In lieu of GenFKD’s Oppression to Opportunity (#Op2Op) campaign, and the wall-construction plans of some presidential hopefuls, we are exploring the issue of immigration in a three-part blog series. The first segment will discuss a brief history of United States immigration. The second part will discuss the political standoff behind this issue. Finally, we’ll conclude the series with some economics, which could help round out your thoughts on immigration and its effect on our wallet.

Even though the United States is the first choice destination for 150 million foreign adults, that love has typically been a one-way street throughout U.S. history.


This graph depicts the amount of legal residents admitted by the U.S. annually.

Source: Migration Policy Institute tabulations of the U.S. Department of Homeland Security, Office of Immigration Statistics, Yearbook of Immigration Statistics (various years). Available at

Wavy Immigration

Although a sizable portion of migrants were slaves, foreigners have voluntarily migrated to the United States in search of political freedom, economic opportunity, political asylum and escaping armed conflict. If you notice the graph, the United States has received immigrants throughout its history in the form of waves. The first large wave of immigration was during the colonial era (remember, we all had an English accent at one point). Followed by a wave in the middle of the 1800s, from 1880 to 1920, and in the late 1980s.

In the span of 1815-1870, settlers were mainly from Northern Europe, with two distinct groups supplying most of the migrants. In 1840, over half of the newcomers were Irish, due to the famine in Ireland, while Germans also flooded into Wisconsin farmland. The gold rush in the middle of the 19th century attracted a new group to American shores, with Asian immigrants arriving on the west coast in great numbers. By 1850, over 25,000 Chinese immigrants had settled in the area. They not only took advantage of the easy gold findings, but were critical in the building of the First Transcontinental Railroad. Employers, at the time, were partial to the willingness of Chinese migrants to accept lower wages and brutal labor conditions.

After the “Long Depression” (lasting from 1873-78), the country experienced a 40-year period of rapid industrialization and urbanization that resulted in the United States receiving over 20 million immigrants from all over Europe. Fleeing persecution and wanting to pursue economic prosperity, Italian, Jewish, German and Irish immigrants entered the nation through Ellis Island.

Immigration Limitation: Bringing Down the Hammer

The first real piece of anti-immigration legislation — the Chinese Exclusion Act of 1882 came in reaction to the Chinese influx of the gold rush. When gold was abundant, Chinese migrants were well-received. Though, as soon as gold became scarce, the Chinese were pushed out of the mines to take up low-end wage jobs in the city.

The increased competition for labor gave politicians the perfect rallying cry of blaming the Chinese for bringing wages down. So, in response, this act would imprison or deport any Chinese worker that entered the United States for the next 10 years.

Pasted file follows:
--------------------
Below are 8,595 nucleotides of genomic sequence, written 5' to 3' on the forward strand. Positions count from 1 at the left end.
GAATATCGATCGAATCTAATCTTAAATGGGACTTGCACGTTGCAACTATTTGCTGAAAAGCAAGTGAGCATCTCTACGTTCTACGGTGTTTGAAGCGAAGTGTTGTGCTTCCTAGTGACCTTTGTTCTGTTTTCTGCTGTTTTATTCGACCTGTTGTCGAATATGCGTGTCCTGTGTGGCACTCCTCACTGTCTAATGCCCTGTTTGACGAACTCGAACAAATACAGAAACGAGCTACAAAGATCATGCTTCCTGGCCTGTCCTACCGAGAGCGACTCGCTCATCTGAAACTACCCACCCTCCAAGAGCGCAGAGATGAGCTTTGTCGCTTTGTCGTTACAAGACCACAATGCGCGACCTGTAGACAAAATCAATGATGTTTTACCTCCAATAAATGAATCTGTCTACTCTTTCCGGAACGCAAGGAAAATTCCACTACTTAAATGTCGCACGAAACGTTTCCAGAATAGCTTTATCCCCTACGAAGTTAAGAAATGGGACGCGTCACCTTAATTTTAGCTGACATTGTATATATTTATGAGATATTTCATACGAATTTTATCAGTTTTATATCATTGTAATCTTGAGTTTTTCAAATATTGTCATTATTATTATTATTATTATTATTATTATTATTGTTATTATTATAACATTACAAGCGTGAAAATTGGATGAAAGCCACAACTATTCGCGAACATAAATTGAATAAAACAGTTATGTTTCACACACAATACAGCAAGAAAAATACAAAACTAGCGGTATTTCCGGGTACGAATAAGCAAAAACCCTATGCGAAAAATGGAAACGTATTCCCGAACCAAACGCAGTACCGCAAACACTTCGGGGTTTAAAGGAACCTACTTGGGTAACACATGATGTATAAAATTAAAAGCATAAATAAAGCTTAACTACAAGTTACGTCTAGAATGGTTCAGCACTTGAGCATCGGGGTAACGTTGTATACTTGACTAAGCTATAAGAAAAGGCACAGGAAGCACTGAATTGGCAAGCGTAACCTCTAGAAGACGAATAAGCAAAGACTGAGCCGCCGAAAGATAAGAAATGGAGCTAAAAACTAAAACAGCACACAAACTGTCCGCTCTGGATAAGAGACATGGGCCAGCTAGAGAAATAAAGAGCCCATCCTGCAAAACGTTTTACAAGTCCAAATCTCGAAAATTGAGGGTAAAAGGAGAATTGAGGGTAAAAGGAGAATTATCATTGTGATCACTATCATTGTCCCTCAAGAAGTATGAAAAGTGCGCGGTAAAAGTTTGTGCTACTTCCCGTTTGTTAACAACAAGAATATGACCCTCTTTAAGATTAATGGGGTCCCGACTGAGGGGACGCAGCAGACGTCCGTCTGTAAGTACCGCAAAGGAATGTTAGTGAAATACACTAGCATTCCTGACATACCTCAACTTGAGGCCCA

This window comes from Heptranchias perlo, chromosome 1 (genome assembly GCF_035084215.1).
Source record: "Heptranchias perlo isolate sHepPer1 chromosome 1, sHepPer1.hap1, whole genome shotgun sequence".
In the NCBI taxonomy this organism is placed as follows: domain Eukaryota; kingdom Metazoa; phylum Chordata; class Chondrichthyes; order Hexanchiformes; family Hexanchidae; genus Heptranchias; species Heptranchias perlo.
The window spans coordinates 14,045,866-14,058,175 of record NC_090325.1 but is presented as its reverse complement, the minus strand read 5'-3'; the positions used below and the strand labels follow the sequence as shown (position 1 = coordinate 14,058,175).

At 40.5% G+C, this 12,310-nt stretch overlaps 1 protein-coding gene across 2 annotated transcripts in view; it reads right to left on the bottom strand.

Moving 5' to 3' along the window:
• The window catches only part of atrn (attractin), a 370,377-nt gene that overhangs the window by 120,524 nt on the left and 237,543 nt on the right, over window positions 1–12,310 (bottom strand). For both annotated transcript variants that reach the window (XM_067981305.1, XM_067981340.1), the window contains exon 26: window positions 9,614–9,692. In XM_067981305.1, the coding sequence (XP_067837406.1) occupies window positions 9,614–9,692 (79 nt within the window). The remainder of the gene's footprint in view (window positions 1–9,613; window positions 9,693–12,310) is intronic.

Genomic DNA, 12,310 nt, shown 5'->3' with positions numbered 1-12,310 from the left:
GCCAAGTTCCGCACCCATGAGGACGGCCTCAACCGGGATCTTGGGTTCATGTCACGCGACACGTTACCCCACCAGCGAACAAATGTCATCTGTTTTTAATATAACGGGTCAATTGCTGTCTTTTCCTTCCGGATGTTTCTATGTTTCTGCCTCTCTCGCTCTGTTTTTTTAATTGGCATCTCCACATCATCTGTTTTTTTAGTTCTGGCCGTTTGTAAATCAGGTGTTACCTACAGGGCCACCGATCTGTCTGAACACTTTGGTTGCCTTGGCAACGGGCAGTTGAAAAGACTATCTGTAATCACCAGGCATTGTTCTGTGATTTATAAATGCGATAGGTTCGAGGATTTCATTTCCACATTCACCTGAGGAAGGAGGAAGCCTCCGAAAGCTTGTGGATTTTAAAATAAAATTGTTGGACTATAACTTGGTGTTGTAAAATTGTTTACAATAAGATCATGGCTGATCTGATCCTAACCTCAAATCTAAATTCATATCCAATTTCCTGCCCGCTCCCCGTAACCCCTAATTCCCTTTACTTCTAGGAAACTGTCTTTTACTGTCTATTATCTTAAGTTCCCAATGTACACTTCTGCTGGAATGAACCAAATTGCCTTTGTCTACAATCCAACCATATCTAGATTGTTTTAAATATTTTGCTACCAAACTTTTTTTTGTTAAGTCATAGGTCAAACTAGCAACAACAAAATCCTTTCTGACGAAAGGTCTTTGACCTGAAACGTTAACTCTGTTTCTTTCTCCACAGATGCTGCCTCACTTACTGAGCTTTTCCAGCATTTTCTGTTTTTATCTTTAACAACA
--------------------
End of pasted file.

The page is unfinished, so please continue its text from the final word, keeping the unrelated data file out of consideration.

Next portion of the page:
This was the first law implemented that would keep a particular ethnicity from coming into the country and, perhaps uncoincidentally, marked the birth of illegal immigration in the United States. Although this particular legislation was only supposed to last 10 years, it was extended through the Geary Act, which regulated immigrants through quotas based upon the country origin, and did not get repealed until 1943. So much for a nation of tolerance and freedom, right?

This law was followed by several more pieces of legislation that would limit the amount of people that could come into the states. In 1891, the first comprehensive immigration laws were passed that would respond to immigrants who entered illegally. The respective Immigration Acts of 1903 and 1907 prohibited anarchists, prostitute importers, beggars, and anyone with a disability of any kind.

Since then, every decade has virtually had some sort of restrictive immigration law. Though in 1986, Ronald Reagan decided to tackle illegal immigration by passing the Immigration Reform and Control Act. In addition to tightening the border, this law provided amnesty, or legal status, to those who had migrated illegally as long as they paid their back taxes, knew some English, and were not criminals. It also brought down the hammer on employers by making it a crime to hire undocumented workers.

The Surge Of the 90s and Beyond

The Immigration Act of 1990 increased the amount of immigrants allowed to enter the country to 700,000 per year from 1992 to 1994, and to 675,000 in the subsequent years. This didn’t last for long though. Following that influx of immigrants, the United States has slowly decreased the quota and has made it more difficult to become a legal resident. In addition, refugee limits are down to 70,000 today from 230,000 in 1980. This has resulted in an increase in the number of people migrating illegally, with the estimated total currently standing at around 20 million migrants today.

Although the United States was founded by immigrants and prides itself on being the world’s melting pot, natural-born residents have not been so welcoming to the ensuing waves of migrants. Generation after generation, immigration laws have become tighter and less friendly toward outsiders. With Generation Y being the most diverse generation in American history , will this anti-foreign sentiment change in the future?

In the next piece we will dive deeper into the political rhetoric swaying public opinion against immigrants: crime and blue collar jobs.


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